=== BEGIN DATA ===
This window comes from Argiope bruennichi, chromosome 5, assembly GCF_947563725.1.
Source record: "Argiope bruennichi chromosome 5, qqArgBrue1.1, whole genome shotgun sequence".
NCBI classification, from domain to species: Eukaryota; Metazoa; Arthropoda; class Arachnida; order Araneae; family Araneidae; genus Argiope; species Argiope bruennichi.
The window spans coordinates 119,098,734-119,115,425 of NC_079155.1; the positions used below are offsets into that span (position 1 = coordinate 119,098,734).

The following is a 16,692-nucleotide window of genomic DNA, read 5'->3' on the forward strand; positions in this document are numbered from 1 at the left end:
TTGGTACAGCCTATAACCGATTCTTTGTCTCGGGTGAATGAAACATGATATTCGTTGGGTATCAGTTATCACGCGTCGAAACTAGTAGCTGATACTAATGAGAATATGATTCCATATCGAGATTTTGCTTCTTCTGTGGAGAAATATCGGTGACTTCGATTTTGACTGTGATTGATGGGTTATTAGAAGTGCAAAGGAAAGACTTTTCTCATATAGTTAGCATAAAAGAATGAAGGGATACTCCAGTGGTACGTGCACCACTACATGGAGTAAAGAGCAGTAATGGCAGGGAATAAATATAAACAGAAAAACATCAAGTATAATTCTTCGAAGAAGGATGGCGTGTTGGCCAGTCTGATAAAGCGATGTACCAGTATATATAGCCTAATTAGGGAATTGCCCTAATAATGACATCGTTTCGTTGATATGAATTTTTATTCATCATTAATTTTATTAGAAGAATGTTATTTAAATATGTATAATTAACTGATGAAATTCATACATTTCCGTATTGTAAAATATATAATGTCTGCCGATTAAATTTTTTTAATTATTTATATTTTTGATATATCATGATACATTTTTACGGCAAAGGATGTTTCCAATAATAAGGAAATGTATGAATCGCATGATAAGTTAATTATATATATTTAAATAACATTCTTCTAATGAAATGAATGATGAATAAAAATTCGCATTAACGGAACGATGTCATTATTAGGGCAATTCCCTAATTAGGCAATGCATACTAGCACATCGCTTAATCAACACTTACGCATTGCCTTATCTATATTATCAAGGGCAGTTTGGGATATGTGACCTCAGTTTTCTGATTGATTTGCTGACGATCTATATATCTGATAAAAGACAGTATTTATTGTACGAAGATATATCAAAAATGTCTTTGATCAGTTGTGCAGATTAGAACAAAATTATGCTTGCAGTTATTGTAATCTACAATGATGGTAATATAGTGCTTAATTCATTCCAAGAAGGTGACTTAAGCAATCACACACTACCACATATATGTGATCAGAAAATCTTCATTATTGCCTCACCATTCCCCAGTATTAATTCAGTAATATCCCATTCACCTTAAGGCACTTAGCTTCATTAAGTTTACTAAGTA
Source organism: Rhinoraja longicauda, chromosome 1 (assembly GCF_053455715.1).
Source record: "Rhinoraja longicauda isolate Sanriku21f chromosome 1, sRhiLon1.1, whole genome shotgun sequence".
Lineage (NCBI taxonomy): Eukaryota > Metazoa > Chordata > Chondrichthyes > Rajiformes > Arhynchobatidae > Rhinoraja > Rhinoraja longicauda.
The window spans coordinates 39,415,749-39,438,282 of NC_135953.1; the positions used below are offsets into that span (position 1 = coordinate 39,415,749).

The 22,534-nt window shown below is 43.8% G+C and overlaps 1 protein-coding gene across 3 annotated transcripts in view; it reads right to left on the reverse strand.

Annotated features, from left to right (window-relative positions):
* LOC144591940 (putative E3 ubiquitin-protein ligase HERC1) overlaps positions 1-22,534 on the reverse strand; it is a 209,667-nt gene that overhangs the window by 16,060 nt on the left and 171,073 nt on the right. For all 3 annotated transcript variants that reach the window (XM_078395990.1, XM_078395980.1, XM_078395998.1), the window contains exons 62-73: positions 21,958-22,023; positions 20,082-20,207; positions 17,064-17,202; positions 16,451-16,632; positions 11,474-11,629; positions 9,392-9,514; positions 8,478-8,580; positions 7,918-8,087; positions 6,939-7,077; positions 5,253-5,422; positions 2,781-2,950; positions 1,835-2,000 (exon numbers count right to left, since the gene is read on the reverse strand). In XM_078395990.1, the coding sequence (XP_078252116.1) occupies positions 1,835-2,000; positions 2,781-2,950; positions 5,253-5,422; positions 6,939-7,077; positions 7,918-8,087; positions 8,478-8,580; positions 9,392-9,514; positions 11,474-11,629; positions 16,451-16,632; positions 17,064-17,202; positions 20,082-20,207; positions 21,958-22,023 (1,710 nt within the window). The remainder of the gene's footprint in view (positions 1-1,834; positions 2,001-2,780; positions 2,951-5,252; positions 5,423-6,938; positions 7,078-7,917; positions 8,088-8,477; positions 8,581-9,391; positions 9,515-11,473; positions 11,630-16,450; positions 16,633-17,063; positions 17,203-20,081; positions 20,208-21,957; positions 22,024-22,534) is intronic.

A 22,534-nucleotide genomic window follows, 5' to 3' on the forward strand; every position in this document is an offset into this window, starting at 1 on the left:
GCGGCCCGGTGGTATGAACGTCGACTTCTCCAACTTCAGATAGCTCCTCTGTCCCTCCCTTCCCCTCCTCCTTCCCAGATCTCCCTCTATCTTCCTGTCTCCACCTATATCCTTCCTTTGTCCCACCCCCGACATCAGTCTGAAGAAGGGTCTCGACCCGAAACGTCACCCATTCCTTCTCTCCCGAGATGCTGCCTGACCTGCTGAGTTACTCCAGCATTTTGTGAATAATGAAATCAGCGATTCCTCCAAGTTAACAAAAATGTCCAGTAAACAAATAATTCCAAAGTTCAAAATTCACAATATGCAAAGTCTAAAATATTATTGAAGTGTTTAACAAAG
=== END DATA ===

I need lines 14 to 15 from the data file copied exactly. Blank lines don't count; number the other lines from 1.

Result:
A 22,534-nucleotide genomic window follows, 5' to 3' on the forward strand; every position in this document is an offset into this window, starting at 1 on the left:
GCGGCCCGGTGGTATGAACGTCGACTTCTCCAACTTCAGATAGCTCCTCTGTCCCTCCCTTCCCCTCCTCCTTCCCAGATCTCCCTCTATCTTCCTGTCTCCACCTATATCCTTCCTTTGTCCCACCCCCGACATCAGTCTGAAGAAGGGTCTCGACCCGAAACGTCACCCATTCCTTCTCTCCCGAGATGCTGCCTGACCTGCTGAGTTACTCCAGCATTTTGTGAATAATGAAATCAGCGATTCCTCCAAGTTAACAAAAATGTCCAGTAAACAAATAATTCCAAAGTTCAAAATTCACAATATGCAAAGTCTAAAATATTATTGAAGTGTTTAACAAAG